Famous for its apricots, tomatoes and walnuts, Turtuk is divided into two parts – Youl and Pharol, separated by a hump-shaped bridge. Phudinichu, a nourishing stew made with region’s famed apricots, is the local food. Electricity runs only for a few hours a day while cell phone reception is limited to BSNL. People are fair and rosy-cheeked with aquiline features and claim to be Aryans having Central Asian and Tibetan roots. Locals are very friendly and hospitable.
What to do? How to reach?
There are a few places to see around Turtuk which reflect the collective heritage of this place. There are some natural wonders as well such as natural freezers (used mostly to preserve food items like cheese), a water mill and a waterfall. There is a historic polo ground. Yes, the younger generation loves its Polo too much, they even get horses from Zanskar for this. There are ruins of Brokpa’s fort, Balti Heritage house & museum and royal house and museum belonging to the Yagbo dynasty clan. You can also see the historic mosque and a Buddhist monastery.
Taxis or private vehicles are the only means to reach Turtuk from Leh. It may take anything between seven to ten hours to reach Turtuk from Leh. It all depends on weather as well as road conditions. Most crucial in this respect is the time taken on both sides of Khardungla pass. The Jammu and Kashmir State Road Transport Corporation (JKSRTC) runs a weekly bus service from Turtuk to Leh. A daily bus runs until Diskit, which is 90 km away and is the main town of Diskit tehsil. While there is a primary health centre and a school in Turtuk, the closest hospital and college are in Leh. There are more than 10 guest houses in Turtuk now. As of now the number of tourists coming here is not that thick. Hence staying is not of a problem. You can also look for a stay with some family to know them closer.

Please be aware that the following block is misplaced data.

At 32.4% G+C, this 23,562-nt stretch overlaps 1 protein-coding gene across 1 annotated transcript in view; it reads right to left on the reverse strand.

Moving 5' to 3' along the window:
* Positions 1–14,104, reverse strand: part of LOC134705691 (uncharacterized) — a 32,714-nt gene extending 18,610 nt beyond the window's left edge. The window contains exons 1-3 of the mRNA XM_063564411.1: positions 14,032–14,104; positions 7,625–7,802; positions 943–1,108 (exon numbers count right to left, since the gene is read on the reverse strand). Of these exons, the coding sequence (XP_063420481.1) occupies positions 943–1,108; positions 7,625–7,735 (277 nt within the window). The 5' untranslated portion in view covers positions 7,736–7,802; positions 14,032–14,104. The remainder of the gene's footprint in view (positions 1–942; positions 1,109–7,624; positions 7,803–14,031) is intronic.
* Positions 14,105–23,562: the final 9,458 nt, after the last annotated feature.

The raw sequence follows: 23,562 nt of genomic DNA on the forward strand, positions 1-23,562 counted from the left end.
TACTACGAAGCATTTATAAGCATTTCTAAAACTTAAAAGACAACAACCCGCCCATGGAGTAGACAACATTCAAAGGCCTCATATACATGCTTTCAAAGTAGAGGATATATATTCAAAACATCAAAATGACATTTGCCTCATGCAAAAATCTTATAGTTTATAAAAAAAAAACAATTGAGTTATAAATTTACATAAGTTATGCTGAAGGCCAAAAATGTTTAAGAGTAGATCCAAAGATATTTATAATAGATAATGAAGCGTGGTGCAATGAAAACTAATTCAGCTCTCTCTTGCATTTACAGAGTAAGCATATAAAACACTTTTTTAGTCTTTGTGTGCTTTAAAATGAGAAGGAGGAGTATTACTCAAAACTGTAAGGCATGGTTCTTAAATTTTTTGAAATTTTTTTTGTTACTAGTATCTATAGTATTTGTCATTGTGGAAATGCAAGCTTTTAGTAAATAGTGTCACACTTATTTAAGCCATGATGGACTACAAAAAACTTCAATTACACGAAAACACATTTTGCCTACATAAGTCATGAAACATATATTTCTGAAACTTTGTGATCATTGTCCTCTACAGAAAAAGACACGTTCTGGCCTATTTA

Turtuk region has over 75 percent literacy rate. Don’t get surprised! Locals are very keen to get their kids to school. Ahmad Shah, a resident of Bogdang village, 25 km from LoC encouraged his daughter, Fatima Balti to take singing as a profession. She is said to be the first female Balti singer from this side and her Balti songs have become viral on social media after a fan put them on YouTube. Even a Pakistani newspaper carried a news story on Fatima referring to her as Balti Bulbul (see one of her recent videos on YouTube below).
Have you ever been to Turtuk? Share your experiences with us in the comments section below.
Ladakh, a land of myriad influences never ceases to amaze travellers with its iridescent colours. Ancient picturesque monasteries adorned with fluttering prayer flags, cobalt blue lakes merging into blue skies, grazing Pashmina goats in the backdrop of mineral rich snow-crowned mountains – every setting here is a dramatic performance with stunning colours.